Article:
Business Leadership in the Age of Nationalism and Populism and the Rocky Road Ahead
What does the Age of Nationalism and Populism Imply for Businesses Worldwide?
We are in the Age of Nationalism and Populism. Hitherto, for the last five decades or so, globalization and globalism ruled the roost and businesses everywhere had to expand overseas either in search of new markets or for setting up manufacturing centres where they could capitalize on availability of raw materials and cheap labour to derive profits.
Indeed, the general consensus among Western policymakers and business leaders was that globalization was here to stay and it is better for as many nations in the world as possible to jump on the bandwagon.
However, since the times of the Great Recession in 2008, the world seems to be retreating behind walls and barriers to free trade and free movement of capital and people.
The situation has become such that Trade Wars have broken out between nations and everywhere and anywhere immigrants and foreigners are not as welcome as they were earlier.
This is the central challenge of the times for business leaders and much depends on how well they navigate the transition from globalization to nationalisation and from laissez faire economics to populism.
Some Recent Events and Trends that should Worry all Business Leaders
Take for example the recent news items in India where Chief Ministers of two prominent and industrialized states, Andhra Pradesh and Madhya Pradesh, have piloted laws that mandate compulsory reservation for locals in the private sector to up to nearly 75%.
What these laws mean is that migrants from other states are no longer welcome for employment in these states and if the private sector firms cannot find enough local talent available to fill the jobs, then they must train them in order to make them fit for employment.
Thus, this is a prime example of how nativity and purely local imperatives are driving the employment and industry in many states in India.
Indeed, this is the situation in the United States as well where President Trump wants American firms to place America First and then look overseas.
This is the reason why the Indian Information Technology bellwether, Infosys, is hiring more Americans to staff its offices in the United States. If these trends persist, we might soon be witness to the spectacle of domestic firms employing native labour alone and selling to domestic consumers alone without any overseas or foreign exposure. Thus, nationalism and populism are very much the case at the moment.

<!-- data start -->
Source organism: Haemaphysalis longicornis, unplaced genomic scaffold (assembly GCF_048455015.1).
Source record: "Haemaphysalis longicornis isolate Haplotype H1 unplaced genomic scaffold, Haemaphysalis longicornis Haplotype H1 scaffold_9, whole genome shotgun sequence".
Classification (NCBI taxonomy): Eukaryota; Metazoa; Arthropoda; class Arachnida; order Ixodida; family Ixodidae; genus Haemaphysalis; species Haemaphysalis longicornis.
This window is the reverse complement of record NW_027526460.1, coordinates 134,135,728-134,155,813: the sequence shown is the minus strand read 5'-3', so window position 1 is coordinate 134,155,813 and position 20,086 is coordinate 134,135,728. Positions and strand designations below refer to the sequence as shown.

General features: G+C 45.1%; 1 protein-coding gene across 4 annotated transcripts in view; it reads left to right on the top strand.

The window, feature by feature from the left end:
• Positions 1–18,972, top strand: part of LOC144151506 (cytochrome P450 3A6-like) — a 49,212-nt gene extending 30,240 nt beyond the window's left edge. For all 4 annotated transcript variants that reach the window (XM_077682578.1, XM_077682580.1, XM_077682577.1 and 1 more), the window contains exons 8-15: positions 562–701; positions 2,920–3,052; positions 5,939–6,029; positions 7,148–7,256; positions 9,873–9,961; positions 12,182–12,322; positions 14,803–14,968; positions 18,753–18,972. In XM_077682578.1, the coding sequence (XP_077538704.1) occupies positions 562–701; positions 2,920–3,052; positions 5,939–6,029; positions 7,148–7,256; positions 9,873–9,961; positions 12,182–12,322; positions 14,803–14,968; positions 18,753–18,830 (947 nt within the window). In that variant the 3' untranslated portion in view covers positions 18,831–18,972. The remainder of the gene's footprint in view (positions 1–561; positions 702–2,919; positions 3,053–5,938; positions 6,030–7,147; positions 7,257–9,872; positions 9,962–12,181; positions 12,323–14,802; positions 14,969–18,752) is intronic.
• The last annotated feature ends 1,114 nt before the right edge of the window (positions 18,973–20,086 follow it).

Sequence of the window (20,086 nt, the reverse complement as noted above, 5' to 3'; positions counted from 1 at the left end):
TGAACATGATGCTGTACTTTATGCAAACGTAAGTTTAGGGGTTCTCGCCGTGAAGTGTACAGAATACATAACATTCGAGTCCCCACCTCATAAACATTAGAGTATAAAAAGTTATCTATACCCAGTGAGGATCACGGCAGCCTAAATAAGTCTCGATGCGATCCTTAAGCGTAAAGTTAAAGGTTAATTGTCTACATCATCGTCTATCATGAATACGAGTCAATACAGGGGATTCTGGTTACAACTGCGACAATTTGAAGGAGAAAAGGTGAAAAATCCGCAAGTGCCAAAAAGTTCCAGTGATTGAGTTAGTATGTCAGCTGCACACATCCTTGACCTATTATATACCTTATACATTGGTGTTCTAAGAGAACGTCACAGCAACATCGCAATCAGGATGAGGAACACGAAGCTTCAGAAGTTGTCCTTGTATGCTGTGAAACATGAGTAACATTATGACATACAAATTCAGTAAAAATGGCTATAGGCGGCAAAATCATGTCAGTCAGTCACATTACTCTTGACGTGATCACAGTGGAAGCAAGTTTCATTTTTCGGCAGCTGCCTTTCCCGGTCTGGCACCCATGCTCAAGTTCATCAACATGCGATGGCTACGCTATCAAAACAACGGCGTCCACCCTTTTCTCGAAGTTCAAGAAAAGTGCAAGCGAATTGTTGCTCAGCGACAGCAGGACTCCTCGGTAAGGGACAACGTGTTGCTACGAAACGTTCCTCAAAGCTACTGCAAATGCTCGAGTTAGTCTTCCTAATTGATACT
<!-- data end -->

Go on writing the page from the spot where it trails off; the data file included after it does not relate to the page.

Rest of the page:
What can Business Leaders do to Address the Challenges?
So, in this scenario, what should business leaders do to either alleviate the situation or adapt to it?
To start with, if they are globally minded, they can lobby their respective governments to not fall prey to nationalist and populist sentiments and instead, ask for the status quo to continue.
While such lobbying efforts might not sway the sentiment, it is entirely possible that business and industry lobbies are well and truly powerful to withdraw their funding of the political parties and the politicians to ensure that they fall in line.
However, this is something that requires collective action and unprecedented cohesion among the various industry players.
Another alternative would be to adapt to the situation and reorient the business strategies to reflect the new realities.
This is something that every business leader worth their money has learnt over the years wherein they convert adversity into opportunity and ensure that they stay on top of the game and ahead of the curve.
However, international gatherings of business leaders in Davos have focused on how to adjust and at the same time ensure that globalization stays in the scheme of things. Therefore, there is a best of both worlds possibility here.
Cultural Challenges, Automation, and Coping Strategies
On the other hand, there are specific cultural challenges that business leaders are facing with the backlash against globalization and the emergence of populism.
They no longer can send expatriate managers overseas and expect them to be received well especially as the anti foreigner sentiment has taken root in many countries.
In addition, there is increasing scrutiny of the salaries and the perks they give to their senior managers.
Having said that, there are many things that are still constant and they are to do with how capitalism as the engine of the economy is not being questioned.
In other words, there is a certain acceptance that the economic model is fine and all that is being envisaged are a few changes to the way the engine works.
Of course, there is also a feeling that automation would make many jobs obsolete and hence, there are many converging and diverging trends that business leaders have to grapple with.
These are the central challenges of the times before them and it remains to be seen as to how well they can cope with the fast paced and fluid trends that are affecting their businesses and impacting their employees and other stakeholders.
Navigating the Rocky Road Ahead with Values
The way out or the route to navigate the rocky road ahead lies in a conscientious approach to running businesses rather than jettisoning their foreign operations and leaving their employees in the lurch.
Moreover, cultural challenges must be dealt sensitively lest they offend any and all of the stakeholders.
On the other hand, pluralism and diversity must not be abandoned and this is again another challenge that business leaders face in the present times. To conclude, while the future is unknown, there are many known aspects that business leaders can use to find a better way to address the challenges.
Authorship/Referencing - About the Author(s)
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